WASHINGTON – Less than a day after signaling the White House task force on coronavirus would be disbanded, President Donald Trump said Wednesday the group will "continue on indefinitely" and shift focus to reopening and manufacturing vaccines.
Trump's latest thinking on the task force, created in January to coordinate the response to the virus, came a day after Vice President Mike Pence and other officials said the group's work would be transferred to federal agencies as soon as this month. The idea drew fire from some critics who said it was too soon to disband the group.
But the president left both the composition of the task force and its focus murky. Trump said he may remove some members of the group and add others, though he did not indicate specifically who he had in mind. He said the group would focus more on "safety" and reopening the nation's economy, as well as vaccine production.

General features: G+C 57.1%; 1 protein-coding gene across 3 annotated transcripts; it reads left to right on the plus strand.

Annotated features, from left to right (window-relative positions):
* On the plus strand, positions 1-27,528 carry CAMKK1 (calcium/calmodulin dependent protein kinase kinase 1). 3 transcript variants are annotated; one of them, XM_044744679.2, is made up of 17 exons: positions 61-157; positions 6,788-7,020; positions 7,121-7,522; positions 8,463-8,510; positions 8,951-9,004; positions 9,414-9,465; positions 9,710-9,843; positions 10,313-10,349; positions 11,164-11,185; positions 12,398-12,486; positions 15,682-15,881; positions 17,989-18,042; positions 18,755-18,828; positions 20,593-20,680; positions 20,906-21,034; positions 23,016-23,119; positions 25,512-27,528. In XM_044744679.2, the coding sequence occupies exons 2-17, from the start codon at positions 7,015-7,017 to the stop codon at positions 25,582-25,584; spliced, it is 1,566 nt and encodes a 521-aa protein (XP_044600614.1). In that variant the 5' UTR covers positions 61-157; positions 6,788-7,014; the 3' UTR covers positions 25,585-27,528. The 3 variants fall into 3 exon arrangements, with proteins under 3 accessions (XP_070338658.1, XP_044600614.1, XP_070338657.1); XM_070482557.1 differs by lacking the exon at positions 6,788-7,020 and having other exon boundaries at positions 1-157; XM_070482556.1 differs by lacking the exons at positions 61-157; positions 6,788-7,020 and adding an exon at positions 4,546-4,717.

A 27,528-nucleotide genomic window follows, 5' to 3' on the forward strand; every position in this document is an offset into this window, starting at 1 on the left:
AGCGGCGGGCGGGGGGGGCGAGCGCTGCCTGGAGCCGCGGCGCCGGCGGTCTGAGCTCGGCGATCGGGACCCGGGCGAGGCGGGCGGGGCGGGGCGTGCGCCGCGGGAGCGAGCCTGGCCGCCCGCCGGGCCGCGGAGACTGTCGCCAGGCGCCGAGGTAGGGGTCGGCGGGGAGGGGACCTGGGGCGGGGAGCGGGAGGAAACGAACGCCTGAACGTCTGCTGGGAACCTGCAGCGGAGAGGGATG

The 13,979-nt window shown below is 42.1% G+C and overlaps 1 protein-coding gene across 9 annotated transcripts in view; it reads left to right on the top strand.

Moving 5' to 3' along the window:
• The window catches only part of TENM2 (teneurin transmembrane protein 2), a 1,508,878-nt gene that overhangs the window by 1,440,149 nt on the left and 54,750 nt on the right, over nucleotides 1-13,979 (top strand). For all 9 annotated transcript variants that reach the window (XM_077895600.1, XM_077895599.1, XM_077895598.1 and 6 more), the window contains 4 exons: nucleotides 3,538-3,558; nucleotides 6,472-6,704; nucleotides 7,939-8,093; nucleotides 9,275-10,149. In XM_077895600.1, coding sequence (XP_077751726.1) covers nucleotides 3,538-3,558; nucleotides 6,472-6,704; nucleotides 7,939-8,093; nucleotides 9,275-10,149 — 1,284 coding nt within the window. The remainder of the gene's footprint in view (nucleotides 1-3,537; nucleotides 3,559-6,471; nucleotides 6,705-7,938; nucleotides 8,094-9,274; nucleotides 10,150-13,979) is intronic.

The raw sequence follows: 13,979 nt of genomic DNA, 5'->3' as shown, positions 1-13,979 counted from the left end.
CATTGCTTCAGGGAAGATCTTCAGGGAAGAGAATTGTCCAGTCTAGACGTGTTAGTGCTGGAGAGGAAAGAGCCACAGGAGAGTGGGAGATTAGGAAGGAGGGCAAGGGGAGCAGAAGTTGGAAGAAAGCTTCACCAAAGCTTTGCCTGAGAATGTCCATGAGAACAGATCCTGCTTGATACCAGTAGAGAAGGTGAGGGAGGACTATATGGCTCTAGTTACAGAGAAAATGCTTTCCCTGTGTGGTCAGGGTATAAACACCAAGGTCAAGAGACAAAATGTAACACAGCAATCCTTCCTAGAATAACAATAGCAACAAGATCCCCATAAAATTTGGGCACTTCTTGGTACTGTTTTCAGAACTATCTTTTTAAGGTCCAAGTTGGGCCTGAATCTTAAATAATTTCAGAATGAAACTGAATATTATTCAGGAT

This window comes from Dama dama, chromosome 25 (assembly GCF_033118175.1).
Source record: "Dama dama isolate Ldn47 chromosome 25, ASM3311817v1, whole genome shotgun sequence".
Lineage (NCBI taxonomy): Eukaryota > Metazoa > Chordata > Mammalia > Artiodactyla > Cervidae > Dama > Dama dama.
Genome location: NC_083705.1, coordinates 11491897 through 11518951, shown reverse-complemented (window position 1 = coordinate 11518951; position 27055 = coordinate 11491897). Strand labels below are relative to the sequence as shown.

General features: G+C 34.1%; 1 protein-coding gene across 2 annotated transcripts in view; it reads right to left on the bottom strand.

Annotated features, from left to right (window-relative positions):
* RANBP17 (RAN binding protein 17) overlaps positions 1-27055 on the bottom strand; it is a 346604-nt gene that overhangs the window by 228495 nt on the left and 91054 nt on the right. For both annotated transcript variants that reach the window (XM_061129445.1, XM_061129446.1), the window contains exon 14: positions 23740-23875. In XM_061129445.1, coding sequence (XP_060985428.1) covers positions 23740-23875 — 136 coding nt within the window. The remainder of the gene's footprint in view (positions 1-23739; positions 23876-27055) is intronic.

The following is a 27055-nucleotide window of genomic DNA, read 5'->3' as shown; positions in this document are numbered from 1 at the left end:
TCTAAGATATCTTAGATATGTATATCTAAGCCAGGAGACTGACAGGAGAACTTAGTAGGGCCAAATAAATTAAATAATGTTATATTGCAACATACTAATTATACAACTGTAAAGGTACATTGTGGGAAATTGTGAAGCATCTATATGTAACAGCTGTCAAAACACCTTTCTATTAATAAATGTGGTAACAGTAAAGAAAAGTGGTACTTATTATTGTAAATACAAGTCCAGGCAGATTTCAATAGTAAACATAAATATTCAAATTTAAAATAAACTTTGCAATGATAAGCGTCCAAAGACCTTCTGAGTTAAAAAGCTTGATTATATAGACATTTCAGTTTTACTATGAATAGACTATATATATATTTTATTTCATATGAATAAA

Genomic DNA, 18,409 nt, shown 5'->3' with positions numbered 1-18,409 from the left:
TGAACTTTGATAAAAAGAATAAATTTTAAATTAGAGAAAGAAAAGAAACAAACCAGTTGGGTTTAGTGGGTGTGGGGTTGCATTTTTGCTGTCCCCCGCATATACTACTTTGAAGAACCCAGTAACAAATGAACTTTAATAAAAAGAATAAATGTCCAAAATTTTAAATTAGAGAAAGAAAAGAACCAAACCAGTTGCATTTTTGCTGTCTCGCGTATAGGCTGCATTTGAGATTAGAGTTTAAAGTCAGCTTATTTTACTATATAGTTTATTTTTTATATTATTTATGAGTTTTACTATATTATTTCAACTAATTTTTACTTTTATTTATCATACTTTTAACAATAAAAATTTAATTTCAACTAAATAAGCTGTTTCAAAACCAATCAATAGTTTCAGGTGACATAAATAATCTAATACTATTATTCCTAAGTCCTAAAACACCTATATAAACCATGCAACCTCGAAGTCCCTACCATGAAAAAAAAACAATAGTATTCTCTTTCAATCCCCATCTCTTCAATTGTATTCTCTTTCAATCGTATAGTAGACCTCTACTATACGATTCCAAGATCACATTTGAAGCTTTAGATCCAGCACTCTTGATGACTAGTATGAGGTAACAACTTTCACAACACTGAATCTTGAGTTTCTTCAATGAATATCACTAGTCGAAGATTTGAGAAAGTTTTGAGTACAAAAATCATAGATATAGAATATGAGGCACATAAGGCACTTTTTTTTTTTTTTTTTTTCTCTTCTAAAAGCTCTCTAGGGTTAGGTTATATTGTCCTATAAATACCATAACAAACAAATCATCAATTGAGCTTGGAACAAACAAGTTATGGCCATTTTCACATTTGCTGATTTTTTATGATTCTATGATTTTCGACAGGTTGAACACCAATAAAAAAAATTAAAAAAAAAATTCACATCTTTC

"The Task Force will continue on indefinitely with its focus on SAFETY & OPENING UP OUR COUNTRY AGAIN," Trump posted in a series of tweets Wednesday. "The Task Force will also be very focused on Vaccines & Therapeutics. Thank you!"
Speaking during a trip to Arizona on Tuesday, Trump appeared to link a decision to disband the group with his broader desire to reopen the nation and recharge its economy. Winding down the group, he suggested, would signal a new phase in the government's response to the virus.
"I'm viewing our great citizens of this country to a certain extent and to a large extent as warriors.They're warriors," Trump said when asked about the task force. "Will some people be affected, badly? Yes. But we have to get our country open."
Democrats and other critics blasted Trump's plan to reduce the scope of the task force on Tuesday, especially given the threat that death tolls would rise as states reopen businesses and other parts of their economies. The virus has killed more than 70,000 Americans, according to Johns Hopkins University.
While the number of new daily cases has slowed, it still remains high.
"President Trump waves the white flag of surrender and winds down his ‘task force,'" said Rep. Lloyd Doggett, D-Texas, chairman of the House Ways and Means Health Subcommittee. "As the death toll soars, it is the task force that gets buried."
Vermont Sen. Bernie Sanders, the former Democratic presidential candidate, slammed the decision as a "true American tragedy" and predicted that "thousands will unnecessarily die" because of Trump's "contempt for science."